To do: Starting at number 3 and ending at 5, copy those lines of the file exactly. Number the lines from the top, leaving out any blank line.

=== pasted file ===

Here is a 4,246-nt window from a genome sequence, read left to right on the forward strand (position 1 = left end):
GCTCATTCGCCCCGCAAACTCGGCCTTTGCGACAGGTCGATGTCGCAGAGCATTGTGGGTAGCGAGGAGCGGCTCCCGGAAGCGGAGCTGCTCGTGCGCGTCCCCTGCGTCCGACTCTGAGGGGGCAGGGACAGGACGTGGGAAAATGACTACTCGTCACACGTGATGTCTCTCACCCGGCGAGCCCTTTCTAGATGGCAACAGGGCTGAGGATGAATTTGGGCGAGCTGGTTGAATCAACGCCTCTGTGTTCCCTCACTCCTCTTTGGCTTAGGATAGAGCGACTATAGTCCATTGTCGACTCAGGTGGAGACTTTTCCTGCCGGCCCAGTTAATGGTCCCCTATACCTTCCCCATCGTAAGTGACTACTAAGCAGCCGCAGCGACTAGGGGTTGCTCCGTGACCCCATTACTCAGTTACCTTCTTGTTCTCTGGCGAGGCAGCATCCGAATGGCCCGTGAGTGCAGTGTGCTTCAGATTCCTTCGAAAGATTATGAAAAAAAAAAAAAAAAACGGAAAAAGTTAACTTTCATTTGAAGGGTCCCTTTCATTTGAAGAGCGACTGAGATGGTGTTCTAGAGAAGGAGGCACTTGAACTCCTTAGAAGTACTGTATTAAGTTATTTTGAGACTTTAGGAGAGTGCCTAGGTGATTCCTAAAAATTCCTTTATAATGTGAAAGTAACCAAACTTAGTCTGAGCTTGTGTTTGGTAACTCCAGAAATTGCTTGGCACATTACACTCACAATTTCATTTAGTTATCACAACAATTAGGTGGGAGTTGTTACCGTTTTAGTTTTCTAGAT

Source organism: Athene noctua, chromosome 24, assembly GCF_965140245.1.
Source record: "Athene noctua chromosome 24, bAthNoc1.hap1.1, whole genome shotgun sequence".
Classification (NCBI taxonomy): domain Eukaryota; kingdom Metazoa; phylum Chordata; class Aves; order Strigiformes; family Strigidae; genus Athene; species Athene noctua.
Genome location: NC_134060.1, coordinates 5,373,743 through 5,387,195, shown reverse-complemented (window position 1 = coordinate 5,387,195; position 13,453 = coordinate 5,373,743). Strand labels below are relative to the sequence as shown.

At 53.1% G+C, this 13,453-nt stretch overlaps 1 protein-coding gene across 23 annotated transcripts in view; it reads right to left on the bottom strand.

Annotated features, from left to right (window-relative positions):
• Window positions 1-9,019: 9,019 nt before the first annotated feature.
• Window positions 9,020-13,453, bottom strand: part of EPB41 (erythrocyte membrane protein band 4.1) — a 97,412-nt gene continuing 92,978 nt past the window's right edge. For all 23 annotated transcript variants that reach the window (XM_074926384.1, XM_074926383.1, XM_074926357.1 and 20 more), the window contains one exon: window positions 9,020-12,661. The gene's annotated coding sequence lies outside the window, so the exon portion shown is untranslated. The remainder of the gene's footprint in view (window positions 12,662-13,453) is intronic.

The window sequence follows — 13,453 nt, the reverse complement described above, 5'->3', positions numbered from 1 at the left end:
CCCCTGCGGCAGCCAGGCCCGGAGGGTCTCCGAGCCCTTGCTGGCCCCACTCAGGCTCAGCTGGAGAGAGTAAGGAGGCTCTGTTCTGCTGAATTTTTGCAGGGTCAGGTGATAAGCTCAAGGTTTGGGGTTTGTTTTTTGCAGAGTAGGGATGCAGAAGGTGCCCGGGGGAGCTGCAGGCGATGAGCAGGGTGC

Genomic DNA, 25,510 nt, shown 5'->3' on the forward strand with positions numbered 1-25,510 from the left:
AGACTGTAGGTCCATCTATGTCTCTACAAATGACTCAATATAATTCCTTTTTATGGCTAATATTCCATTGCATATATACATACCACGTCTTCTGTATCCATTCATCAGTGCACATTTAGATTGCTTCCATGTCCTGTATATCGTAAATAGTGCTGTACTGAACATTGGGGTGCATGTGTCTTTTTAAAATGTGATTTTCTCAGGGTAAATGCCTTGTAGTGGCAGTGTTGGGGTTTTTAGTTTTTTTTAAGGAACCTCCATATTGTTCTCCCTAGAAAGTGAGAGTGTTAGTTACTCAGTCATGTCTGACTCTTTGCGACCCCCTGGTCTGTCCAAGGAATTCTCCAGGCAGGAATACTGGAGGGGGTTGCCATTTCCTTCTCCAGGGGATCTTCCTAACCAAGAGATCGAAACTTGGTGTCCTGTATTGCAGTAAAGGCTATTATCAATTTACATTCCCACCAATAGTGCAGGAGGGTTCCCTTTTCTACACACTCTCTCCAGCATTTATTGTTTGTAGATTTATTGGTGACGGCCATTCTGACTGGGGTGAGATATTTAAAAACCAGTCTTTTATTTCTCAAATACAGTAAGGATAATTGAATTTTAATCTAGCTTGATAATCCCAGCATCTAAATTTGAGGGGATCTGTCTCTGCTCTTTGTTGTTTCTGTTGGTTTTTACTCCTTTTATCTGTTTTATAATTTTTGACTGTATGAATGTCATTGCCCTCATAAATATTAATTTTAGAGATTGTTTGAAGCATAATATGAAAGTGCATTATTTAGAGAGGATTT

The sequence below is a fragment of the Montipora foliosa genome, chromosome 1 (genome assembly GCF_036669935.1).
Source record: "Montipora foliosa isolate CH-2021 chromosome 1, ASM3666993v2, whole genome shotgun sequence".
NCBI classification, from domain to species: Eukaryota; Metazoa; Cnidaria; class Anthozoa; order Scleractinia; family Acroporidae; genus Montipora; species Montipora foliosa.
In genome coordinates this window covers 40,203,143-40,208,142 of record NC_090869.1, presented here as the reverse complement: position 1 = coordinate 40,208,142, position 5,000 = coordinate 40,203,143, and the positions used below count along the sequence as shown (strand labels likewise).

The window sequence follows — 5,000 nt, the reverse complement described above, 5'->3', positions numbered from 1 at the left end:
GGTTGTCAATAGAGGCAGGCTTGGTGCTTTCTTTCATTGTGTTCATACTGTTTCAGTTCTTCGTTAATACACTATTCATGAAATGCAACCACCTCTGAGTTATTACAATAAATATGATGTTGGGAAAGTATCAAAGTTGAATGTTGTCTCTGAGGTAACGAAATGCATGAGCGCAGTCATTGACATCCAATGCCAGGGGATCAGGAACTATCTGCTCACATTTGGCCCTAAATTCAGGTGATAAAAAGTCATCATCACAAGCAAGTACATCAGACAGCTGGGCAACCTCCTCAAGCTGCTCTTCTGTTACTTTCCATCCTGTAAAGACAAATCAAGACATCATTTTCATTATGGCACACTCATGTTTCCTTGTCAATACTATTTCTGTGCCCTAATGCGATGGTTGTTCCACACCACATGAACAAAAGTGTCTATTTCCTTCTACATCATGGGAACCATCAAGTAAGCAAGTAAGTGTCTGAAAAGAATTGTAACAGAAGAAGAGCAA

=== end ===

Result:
Source organism: Athene noctua, chromosome 24, assembly GCF_965140245.1.
Source record: "Athene noctua chromosome 24, bAthNoc1.hap1.1, whole genome shotgun sequence".
Classification (NCBI taxonomy): domain Eukaryota; kingdom Metazoa; phylum Chordata; class Aves; order Strigiformes; family Strigidae; genus Athene; species Athene noctua.